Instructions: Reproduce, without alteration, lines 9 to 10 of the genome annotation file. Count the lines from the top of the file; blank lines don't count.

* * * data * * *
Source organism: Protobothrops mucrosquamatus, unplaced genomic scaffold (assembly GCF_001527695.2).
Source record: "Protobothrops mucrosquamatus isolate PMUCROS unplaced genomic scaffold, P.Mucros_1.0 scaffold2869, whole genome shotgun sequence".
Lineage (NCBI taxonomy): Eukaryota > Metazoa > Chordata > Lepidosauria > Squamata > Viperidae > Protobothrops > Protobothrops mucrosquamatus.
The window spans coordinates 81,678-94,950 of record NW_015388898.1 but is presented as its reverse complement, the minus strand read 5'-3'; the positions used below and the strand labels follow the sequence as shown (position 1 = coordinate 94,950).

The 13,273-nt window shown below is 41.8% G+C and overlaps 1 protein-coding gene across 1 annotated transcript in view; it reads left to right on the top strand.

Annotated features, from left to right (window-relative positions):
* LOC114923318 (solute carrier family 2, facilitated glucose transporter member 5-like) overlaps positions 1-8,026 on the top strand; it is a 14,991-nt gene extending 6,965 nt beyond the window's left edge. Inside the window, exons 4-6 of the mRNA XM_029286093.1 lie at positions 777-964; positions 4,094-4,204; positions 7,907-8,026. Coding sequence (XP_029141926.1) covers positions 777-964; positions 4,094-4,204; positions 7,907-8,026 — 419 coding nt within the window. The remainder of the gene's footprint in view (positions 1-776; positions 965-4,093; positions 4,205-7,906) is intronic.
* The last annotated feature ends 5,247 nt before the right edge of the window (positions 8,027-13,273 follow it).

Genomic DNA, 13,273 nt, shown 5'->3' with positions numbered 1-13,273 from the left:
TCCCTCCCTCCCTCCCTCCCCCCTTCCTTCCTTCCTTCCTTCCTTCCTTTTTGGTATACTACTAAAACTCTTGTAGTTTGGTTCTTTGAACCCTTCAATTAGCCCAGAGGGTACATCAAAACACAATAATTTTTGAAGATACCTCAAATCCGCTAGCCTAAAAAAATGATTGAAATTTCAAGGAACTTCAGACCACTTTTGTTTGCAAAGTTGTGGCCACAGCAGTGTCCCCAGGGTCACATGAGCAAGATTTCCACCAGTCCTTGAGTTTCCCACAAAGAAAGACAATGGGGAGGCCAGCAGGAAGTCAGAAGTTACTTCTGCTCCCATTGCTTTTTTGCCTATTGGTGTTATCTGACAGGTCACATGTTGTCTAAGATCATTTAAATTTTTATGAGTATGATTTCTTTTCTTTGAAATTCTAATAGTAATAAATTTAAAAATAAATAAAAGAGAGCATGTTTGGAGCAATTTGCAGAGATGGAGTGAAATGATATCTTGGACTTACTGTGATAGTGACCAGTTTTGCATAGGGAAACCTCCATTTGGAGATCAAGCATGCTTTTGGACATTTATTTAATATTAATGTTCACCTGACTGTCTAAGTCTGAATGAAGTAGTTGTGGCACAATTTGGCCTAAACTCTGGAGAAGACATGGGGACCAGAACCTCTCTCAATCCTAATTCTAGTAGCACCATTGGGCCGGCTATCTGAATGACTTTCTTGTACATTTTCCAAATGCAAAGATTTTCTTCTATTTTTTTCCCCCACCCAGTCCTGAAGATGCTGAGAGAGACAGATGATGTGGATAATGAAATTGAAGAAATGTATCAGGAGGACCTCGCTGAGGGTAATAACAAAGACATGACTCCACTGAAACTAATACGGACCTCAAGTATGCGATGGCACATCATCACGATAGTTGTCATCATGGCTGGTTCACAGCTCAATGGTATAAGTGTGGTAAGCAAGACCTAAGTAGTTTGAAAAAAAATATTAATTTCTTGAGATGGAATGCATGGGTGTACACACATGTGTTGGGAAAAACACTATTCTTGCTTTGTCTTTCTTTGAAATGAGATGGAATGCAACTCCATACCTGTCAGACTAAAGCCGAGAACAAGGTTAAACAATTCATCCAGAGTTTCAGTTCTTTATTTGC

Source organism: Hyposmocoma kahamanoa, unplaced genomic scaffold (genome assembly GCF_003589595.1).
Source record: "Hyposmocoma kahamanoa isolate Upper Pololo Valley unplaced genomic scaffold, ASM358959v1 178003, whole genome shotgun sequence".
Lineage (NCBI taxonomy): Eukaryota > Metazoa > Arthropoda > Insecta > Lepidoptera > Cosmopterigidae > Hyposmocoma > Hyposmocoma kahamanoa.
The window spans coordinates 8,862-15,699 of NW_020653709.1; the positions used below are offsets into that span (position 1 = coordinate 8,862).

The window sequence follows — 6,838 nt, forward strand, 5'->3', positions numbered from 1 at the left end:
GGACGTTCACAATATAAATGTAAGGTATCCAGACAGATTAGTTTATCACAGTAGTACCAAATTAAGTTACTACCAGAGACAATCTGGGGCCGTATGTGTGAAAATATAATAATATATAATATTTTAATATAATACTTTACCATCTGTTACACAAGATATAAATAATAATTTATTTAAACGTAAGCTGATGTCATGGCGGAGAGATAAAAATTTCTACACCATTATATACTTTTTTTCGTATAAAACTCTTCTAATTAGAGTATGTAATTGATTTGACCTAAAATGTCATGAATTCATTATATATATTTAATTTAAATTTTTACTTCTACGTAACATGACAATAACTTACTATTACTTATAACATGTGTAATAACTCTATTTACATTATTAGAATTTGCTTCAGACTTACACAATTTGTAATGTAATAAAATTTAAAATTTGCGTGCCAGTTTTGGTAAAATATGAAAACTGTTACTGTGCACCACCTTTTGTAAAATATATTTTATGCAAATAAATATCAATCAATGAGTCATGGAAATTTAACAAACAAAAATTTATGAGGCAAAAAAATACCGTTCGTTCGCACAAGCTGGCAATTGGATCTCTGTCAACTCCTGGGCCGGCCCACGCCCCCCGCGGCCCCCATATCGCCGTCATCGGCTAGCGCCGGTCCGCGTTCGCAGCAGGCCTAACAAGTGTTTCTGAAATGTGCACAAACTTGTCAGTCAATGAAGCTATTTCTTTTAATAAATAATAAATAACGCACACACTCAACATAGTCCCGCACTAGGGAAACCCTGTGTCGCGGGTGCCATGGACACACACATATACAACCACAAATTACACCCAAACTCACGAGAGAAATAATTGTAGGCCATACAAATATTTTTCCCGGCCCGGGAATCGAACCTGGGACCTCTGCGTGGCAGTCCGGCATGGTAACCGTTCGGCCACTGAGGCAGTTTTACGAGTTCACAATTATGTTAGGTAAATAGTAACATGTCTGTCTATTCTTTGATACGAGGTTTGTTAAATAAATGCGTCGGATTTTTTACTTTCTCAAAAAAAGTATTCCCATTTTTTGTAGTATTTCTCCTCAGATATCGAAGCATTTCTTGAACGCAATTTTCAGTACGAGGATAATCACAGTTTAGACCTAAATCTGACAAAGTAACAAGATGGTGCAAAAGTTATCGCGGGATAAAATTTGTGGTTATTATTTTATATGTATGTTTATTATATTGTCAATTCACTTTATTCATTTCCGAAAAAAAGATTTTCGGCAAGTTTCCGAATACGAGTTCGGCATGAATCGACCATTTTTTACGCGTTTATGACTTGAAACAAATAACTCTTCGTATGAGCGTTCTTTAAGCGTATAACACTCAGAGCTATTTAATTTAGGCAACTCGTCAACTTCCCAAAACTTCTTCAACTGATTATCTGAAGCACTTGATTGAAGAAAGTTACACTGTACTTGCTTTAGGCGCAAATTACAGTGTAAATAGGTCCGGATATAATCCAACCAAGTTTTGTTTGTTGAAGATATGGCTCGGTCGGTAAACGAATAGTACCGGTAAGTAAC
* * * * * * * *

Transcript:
Genomic DNA, 13,273 nt, shown 5'->3' with positions numbered 1-13,273 from the left:
TCCCTCCCTCCCTCCCTCCCCCCTTCCTTCCTTCCTTCCTTCCTTCCTTTTTGGTATACTACTAAAACTCTTGTAGTTTGGTTCTTTGAACCCTTCAATTAGCCCAGAGGGTACATCAAAACACAATAATTTTTGAAGATACCTCAAATCCGCTAGCCTAAAAAAATGATTGAAATTTCAAGGAACTTCAGACCACTTTTGTTTGCAAAGTTGTGGCCACAGCAGTGTCCCCAGGGTCACATGAGCAAGATTTCCACCAGTCCTTGAGTTTCCCACAAAGAAAGACAATGGGGAGGCCAGCAGGAAGTCAGAAGTTACTTCTGCTCCCATTGCTTTTTTGCCTATTGGTGTTATCTGACAGGTCACATGTTGTCTAAGATCATTTAAATTTTTATGAGTATGATTTCTTTTCTTTGAAATTCTAATAGTAATAAATTTAAAAATAAATAAAAGAGAGCATGTTTGGAGCAATTTGCAGAGATGGAGTGAAATGATATCTTGGACTTACTGTGATAGTGACCAGTTTTGCATAGGGAAACCTCCATTTGGAGATCAAGCATGCTTTTGGACATTTATTTAATATTAATGTTCACCTGACTGTCTAAGTCTGAATGAAGTAGTTGTGGCACAATTTGGCCTAAACTCTGGAGAAGACATGGGGACCAGAACCTCTCTCAATCCTAATTCTAGTAGCACCATTGGGCCGGCTATCTGAATGACTTTCTTGTACATTTTCCAAATGCAAAGATTTTCTTCTATTTTTTTCCCCCACCCAGTCCTGAAGATGCTGAGAGAGACAGATGATGTGGATAATGAAATTGAAGAAATGTATCAGGAGGACCTCGCTGAGGGTAATAACAAAGACATGACTCCACTGAAACTAATACGGACCTCAAGTATGCGATGGCACATCATCACGATAGTTGTCATCATGGCTGGTTCACAGCTCAATGGTATAAGTGTGGTAAGCAAGACCTAAGTAGTTTGAAAAAAAATATTAATTTCTTGAGATGGAATGCATGGGTGTACACACATGTGTTGGGAAAAACACTATTCTTGCTTTGTCTTTCTTTGAAATGAGATGGAATGCAACTCCATACCTGTCAGACTAAAGCCGAGAACAAGGTTAAACAATTCATCCAGAGTTTCAGTTCTTTATTTGC